Powering and Controlling Separate LED Strips

For background, I am a complete noob with Arduinos and have yet to program one. I am currently completing my major project for my electronics course in high school. I am making a stereo system which includes non music reactive LED effects.

The LED strips purpose is to illuminate the acrylic sheets that will be on the front of my speaker cabinets. I am looking for a bit of guidance and opinions on the circuit design for the LED's. I made a quick design using paint for lack of better software, using information I gathered from other forums and such.

The LED strips will be ws2812b's @30LED/m and the Arduino will probably be a Nano (open to suggestion). I also want to include a switch somewhere to turn the LED's on and off but wasn't sure if the Arduino should be included.

The power and data cables for each is going to have to be around 1m length as the speakers and amp are in different boxes, so I want to try and avoid voltage drop.

Just to add, I am aware that the power consumption of each LED is 60mA at full brightness and have already made sure to consider that on top of the amplifier when buying the power supply.

Also as an extra, is it possible to have programmed pre-set LED effects that can be cycled with an external button hooked up to a data pin rather than changing it through fast LED software? e.g. rainbow cycle -> press button -> blue/purple gradient cycle...

I am confused, when I look up the WS2812B I get a variety of LED products. It can be an individual smart LED chip, but they are also sold as strips with up to 300 LEDs, and panels that has a 16x16 array, maybe more if I kept looking. Perhaps you can provide more detail on exactly what the LEDs will be.

I assume you are using an Arduino to generate the serial data to control the lights, so that control function can effectively act as an on/off switch where the LEDs go dark and draw almost no power. The switch can be used to kill power to the Arduino, but then don't expect it to remember what color pattern or speed it was using. You can input the switch to the Arduino and tell it to drive the lights to dark, and it will still remember what it was doing.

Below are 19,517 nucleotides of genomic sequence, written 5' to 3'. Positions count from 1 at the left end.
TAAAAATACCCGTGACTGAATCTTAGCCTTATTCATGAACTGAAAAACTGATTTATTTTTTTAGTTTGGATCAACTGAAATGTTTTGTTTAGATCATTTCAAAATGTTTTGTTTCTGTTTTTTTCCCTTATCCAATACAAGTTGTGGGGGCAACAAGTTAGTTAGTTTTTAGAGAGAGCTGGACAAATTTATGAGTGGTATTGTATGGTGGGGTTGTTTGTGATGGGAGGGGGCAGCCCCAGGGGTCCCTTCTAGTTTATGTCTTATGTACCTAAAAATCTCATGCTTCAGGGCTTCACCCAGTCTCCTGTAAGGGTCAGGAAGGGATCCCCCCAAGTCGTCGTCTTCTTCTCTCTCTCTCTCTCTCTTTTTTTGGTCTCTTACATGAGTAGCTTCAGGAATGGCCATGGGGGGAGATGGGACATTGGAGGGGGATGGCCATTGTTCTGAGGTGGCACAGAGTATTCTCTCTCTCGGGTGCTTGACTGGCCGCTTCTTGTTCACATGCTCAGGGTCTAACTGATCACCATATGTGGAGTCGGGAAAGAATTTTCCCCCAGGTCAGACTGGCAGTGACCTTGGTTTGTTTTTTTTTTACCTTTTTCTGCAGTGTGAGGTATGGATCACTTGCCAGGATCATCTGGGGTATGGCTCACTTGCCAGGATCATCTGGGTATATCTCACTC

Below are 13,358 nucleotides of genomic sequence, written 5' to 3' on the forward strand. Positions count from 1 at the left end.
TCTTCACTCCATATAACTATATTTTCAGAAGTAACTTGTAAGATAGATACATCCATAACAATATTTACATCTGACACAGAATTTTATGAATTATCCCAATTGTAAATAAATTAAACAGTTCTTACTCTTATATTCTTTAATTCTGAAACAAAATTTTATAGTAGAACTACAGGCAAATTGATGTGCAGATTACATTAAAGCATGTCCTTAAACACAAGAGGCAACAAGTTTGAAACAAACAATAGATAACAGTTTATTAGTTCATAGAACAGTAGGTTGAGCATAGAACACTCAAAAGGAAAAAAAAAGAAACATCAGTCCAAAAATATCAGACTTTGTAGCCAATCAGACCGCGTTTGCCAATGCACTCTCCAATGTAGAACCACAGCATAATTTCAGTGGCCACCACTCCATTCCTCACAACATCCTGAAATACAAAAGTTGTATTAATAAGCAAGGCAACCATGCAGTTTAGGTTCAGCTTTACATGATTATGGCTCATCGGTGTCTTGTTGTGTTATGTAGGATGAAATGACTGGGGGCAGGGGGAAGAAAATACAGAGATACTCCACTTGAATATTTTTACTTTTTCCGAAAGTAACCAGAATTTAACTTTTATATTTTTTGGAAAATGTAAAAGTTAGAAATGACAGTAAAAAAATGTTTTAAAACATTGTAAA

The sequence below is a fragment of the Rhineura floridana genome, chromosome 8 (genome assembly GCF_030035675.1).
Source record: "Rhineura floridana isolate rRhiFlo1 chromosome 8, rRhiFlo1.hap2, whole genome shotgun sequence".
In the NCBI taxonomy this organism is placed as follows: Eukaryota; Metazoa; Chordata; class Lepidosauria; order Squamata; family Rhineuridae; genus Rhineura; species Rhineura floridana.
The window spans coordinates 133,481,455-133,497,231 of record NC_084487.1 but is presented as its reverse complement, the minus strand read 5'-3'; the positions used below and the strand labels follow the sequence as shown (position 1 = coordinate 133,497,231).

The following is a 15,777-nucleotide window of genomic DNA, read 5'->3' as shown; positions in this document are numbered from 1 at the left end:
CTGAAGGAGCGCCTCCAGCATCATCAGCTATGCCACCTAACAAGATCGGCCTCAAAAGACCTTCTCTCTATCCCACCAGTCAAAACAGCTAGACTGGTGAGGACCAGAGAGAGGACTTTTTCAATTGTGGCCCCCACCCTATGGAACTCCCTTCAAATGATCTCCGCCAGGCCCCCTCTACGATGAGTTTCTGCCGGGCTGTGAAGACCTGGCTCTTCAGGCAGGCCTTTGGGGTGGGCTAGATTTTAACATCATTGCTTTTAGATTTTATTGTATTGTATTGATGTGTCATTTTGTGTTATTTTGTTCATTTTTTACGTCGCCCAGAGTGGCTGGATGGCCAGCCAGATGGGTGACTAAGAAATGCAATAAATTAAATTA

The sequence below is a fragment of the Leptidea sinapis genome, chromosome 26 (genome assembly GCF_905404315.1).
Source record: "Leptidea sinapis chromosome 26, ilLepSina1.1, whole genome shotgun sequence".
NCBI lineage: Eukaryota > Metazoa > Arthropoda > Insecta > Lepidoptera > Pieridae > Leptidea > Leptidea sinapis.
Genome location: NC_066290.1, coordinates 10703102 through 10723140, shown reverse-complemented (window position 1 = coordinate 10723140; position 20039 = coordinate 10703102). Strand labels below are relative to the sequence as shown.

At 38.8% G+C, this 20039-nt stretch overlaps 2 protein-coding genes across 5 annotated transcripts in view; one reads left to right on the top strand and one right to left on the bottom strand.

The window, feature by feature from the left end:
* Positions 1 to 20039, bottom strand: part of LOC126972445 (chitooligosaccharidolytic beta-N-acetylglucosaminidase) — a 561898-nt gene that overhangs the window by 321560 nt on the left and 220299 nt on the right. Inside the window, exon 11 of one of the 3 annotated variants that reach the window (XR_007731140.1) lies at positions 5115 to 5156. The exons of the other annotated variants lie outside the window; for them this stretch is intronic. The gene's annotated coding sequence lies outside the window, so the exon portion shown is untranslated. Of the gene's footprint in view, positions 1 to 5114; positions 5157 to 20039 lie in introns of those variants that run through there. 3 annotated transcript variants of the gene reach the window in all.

I'm not sure if you have something particular in mind when you write "programmed pre-set LED effects". I assume you want to pre-program them in the Arduino, and in that case you can have your program read switch inputs to determine what pre-set LED program to display. I guess what I really don't understand is your mention of "fast LED software".

As for the programming, you can pretty much get the LEDs to do any patterns you want as long as you learn how to do Arduino programming. I think the challenge will be generating the serial data for the LEDs, but after that it might actually be fun creating color patterns!

Hi, @davidw2
Welcome to the forum.

Please read the post at the start of any forum , entitled "How to use this Forum".

If you google

arduino neopixels

You will find all sorts of tutorials and projects using the WS2812b strips.

Thanks.. Tom.. :grinning: :+1: :coffee: :australia:

The WS2812B in simple terms is a type of LED with a certain chip that allows the LED's to be individually addressable, and in my case I plan on using these in the form of LED strips. Pretty much 2 sets of 1 meters worth of 30 LED's in a single, long line.

The "fast LED software" terminology I mentioned was incorrect, my bad. I was referring to the Fast LED library which can be used on the Arduino to control these LED's, with most of the work already done.

You mentioned killing the power to the Arduino, potentially creating problems, or setting it up so the lights are set to dark/light, which is fair enough. But to me it makes more sense to kill power to the LED's instead, and as soon as they are turned back on they continue to what the Arduino is telling it to do. Or better yet cutting the power to both?

Believe it or not I found a guy who explains how to cycle between different colour pre-sets with a button. Thankyou for the obvious but great suggestion! :australia: :call_me_hand:

OK, so you specify two strips each of one meter with 30 LEDs per metre, so just 30 LEDs in each.

Maximum current draw at 55 mA per LED would be 3.3 Amps. You want a supply rated at 5 Amps to be sure.

If you power down the LEDs, when you turn the power back on, they should be dark. Now when dark, they draw 1 mA per LED, so 60 mA total. Since you are powering this from the mains, it makes no sense to actually switch them off, just use the program to set them to dark. 60 mA is similar to the current drawn by the Arduino. 120 mA total at 5 V is 600 mW - less than a Watt. I think you can afford that power drain. (If you cannot, you should not be using any appliances at all!)